Apparently there is an entire series of these kind of books. If I had to do it over again, this is one book I would use with my children. It prevents them from taking you on a long, long trip around the block (or around the world) and makes them focus on the important tasks at hand. It prevents circular reasoning, a problem that besets many people, not just children, today. I can't help but think some of these bad conversation habits (faulty reasoning, distraction, accusation, focus on self) are habits formed in childhood.These books help parents teach their children about sound reasoning, and teach them how to use their minds.

I just wanted to share a site called Victoria's Rose Cottage. As you know I am very supportive of women in business at home, and love the way they love their homes! I personally don't have the time to have a shop but admire those who provide these lovely places.

I recently got two beautiful magazines in the mail. One is the new "Make Mine Pink" catalog, and it has the nice glossy pages that feel so good to the touch. While so many of our favorite magazines are using cheaper paper,(many which I've stopped buying for this very reason) this was a refreshing change. Inside, is a pictorial demonstration of how to paint an old coffee table, as well as a very good article about the history of braided trims.

Since our neighbors, the Bumpfries, moved away, (you know, that family from the hills that Lillibeth writes about on her blog), I've been missing Miss Pooh Bear, and her singing (she likes to hum the tune "Marie's Wedding" by The High Kings, one of that families favorite Irish groups.) Apparently they get their name from some legend of Highland Kings, as opposed to Lowland Kings, or something, but Miss Pooh Bear can hum this song perfectly. Her Daddy is Irish, you know. Oh Miss Pooh I just want to scoop you up and squeeze the sweet juice right out of you and kiss those fat cheeks, but while you are gone, I am going to try to clean up the mess you and your brothers made here. With your family absent, Papa and I are getting very fat, having to eat the entire Lemon Meringue Pie all by ourselves. But your other Papa and Grandma will be very thin, having to share the pie with all you children.


Lydia said...

Comments are allowed on this post.

Anonymous said...

enjoyed this.

TO BECOME said...

This was great. I enjoyed reading your post. Thanks for sharing. connie from Texas

Anonymous said...

just wanted you to know how uplifting and inspiring your blog is to me! I have been married to my wonderful husband for a little over 3 years and worked outside the home until August of last year. While working I always felt so tired, so cranky, and preoccupied. Our home wasn't disgustingly dirty, but it was cluttered, unorganized and not very inviting. That of course, made us both miserable! I worked 9-12 hours a day, so we ate out much of the time. I thought because I was working in a church (assistant to the pastor and in charge of publications and media) that I was "contributing" not only to God's work, but also to my husband, by bringing in money. After a particularly grueling work week and miserable 2 days at home.....I woke up one morning, very early and just cried out to God in tears and in hopelessness. My job was killing me, my home was in shambles, I was too stressed to do anything about it and my marriage was hanging in the balance. I couldn't meet the needs of my husband, something I felt strongly about. So I prayed and prayed...and prayed some more. That morning, on our little deck, I felt for the first time that God was calling me to be a homemaker. My husband and I talked and prayed together and 8 weeks later....I was able to leave my job to be a housewife.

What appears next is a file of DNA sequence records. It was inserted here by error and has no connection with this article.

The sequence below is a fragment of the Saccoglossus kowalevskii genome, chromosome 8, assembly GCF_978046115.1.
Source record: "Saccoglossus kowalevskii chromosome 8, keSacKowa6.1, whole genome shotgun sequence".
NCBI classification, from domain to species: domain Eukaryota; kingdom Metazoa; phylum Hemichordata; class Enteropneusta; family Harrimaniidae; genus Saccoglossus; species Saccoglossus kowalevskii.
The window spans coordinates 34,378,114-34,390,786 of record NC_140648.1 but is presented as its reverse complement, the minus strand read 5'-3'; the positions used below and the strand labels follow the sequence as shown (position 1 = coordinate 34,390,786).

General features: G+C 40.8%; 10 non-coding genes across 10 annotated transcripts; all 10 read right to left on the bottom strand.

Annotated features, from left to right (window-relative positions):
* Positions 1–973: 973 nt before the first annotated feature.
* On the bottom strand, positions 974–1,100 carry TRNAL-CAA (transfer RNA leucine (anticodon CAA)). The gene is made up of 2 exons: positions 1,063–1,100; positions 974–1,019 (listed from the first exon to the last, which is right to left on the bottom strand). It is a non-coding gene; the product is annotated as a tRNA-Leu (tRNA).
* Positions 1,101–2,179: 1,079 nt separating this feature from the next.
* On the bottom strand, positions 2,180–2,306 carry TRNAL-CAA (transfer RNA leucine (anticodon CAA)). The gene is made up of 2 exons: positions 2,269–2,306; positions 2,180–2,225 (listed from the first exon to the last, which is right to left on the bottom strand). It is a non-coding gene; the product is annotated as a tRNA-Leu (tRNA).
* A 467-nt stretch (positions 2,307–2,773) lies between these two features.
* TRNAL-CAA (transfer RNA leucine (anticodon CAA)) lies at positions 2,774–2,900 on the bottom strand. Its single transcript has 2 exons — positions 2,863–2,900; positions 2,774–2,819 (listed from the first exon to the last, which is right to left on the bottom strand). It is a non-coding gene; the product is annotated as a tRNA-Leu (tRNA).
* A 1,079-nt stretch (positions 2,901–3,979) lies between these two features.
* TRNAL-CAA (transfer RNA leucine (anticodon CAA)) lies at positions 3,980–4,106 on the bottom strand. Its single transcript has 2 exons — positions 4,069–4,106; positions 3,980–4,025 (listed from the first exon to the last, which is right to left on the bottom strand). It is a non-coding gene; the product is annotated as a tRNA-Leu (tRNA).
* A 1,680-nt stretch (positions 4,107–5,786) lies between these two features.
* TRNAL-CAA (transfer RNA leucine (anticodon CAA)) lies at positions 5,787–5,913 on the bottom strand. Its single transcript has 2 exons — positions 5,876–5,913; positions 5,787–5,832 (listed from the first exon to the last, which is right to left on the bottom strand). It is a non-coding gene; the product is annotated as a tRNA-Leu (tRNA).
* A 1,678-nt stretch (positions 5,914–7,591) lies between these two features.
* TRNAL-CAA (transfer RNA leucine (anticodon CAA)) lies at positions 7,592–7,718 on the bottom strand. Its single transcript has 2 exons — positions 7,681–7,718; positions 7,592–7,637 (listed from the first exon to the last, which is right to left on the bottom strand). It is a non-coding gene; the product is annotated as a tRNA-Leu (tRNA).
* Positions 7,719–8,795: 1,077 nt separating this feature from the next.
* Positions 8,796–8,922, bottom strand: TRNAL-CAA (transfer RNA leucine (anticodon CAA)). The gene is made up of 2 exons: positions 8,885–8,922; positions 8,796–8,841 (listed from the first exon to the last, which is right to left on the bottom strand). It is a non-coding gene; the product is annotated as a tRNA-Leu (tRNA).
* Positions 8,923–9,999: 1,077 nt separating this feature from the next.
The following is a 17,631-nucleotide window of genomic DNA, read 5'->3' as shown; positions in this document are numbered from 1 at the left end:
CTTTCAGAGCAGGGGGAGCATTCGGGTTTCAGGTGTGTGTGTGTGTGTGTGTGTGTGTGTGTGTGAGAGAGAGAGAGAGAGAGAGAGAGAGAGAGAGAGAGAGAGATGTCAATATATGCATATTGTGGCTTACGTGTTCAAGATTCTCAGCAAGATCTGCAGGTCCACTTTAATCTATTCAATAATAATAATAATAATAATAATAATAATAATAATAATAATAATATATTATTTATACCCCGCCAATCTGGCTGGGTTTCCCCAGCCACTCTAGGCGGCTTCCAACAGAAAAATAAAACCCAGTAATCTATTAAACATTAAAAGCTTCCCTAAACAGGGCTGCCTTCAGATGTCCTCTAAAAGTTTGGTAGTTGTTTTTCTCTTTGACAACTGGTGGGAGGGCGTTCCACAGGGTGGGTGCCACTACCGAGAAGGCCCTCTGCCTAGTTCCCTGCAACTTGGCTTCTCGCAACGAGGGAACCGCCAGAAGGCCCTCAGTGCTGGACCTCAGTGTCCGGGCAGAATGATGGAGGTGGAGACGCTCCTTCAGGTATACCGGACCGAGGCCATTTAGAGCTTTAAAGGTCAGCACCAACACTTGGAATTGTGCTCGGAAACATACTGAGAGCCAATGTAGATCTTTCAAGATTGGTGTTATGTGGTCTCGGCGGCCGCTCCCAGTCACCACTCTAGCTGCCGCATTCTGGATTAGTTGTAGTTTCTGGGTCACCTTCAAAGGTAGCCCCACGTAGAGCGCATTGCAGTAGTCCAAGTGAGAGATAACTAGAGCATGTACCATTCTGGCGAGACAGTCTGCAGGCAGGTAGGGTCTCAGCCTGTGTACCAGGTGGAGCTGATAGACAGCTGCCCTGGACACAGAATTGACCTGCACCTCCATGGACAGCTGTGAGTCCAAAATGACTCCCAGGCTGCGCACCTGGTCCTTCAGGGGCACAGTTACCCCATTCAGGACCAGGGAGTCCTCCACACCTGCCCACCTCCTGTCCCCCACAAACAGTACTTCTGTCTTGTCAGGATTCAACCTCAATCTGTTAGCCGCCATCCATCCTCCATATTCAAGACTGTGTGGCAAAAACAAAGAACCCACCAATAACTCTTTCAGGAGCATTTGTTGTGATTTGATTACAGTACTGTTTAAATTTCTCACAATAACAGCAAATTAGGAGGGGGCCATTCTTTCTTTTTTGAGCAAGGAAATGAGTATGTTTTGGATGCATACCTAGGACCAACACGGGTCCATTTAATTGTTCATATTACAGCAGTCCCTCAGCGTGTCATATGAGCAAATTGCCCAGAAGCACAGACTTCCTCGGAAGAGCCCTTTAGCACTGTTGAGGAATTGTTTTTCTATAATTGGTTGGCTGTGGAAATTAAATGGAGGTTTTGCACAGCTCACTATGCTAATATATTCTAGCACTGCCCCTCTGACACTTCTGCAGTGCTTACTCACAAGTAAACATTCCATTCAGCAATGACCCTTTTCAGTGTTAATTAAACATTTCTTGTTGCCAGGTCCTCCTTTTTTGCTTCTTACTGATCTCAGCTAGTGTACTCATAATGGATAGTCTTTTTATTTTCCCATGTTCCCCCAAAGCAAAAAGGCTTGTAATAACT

Never have I been this happy! I have always loved to cook and sew, but was never able to really hone these skills. I love leading a simpler life and cannot imagine I didn't listen to God sooner! I always thought that prestige came from having nice things, having a good job, being able to take the best vacations, "looking the part" etc.

Now that I am home, my husband is happier, we actually save money, eat healthy and can share with those who are in need. I love trying to be a "proverbs 31 woman" with the help of the Lord!!!! I am in awe how much my attitude has changed, how wonderful my marriage is, how great God is!

This sadly has come at a price, most of our friends have turned their backs on us. My girlfriends are disgusted that I quit work to be a homemaker and others are resentful of it. It still can hurt sometimes, but both my husband and I know that this is where God wanted us to be.

Wow, this is longer than I intended! I just really wanted to say thank you for your insight and information you make available for women like me. It has made the loss of friends easier to bare..... thank you again!

Farris Racer

Kimberline said...

Dear Farris,

Thank you for sharing your experience. Find your friends in places like this :) There are many likeminded ladies who come here and it seems to me most of us could use some more friends!

I'm going to make an effort now to be MORE Of an encourager to younger women who want to stay at home and will seek to be a better example as well.

Great post, yet again, Lydia. I always love seeing a picture of your granddaughter. All your grandbabies are gorgeous, but I just get a KICK out her big, wide open mouthed smiles!

Oh and I love books in the same way you do. I look for pretty pictures, good content, good quality pictures and some books just fit exactly right in my hands. They are just a pleasure when all these things come together in one book! Enjoy!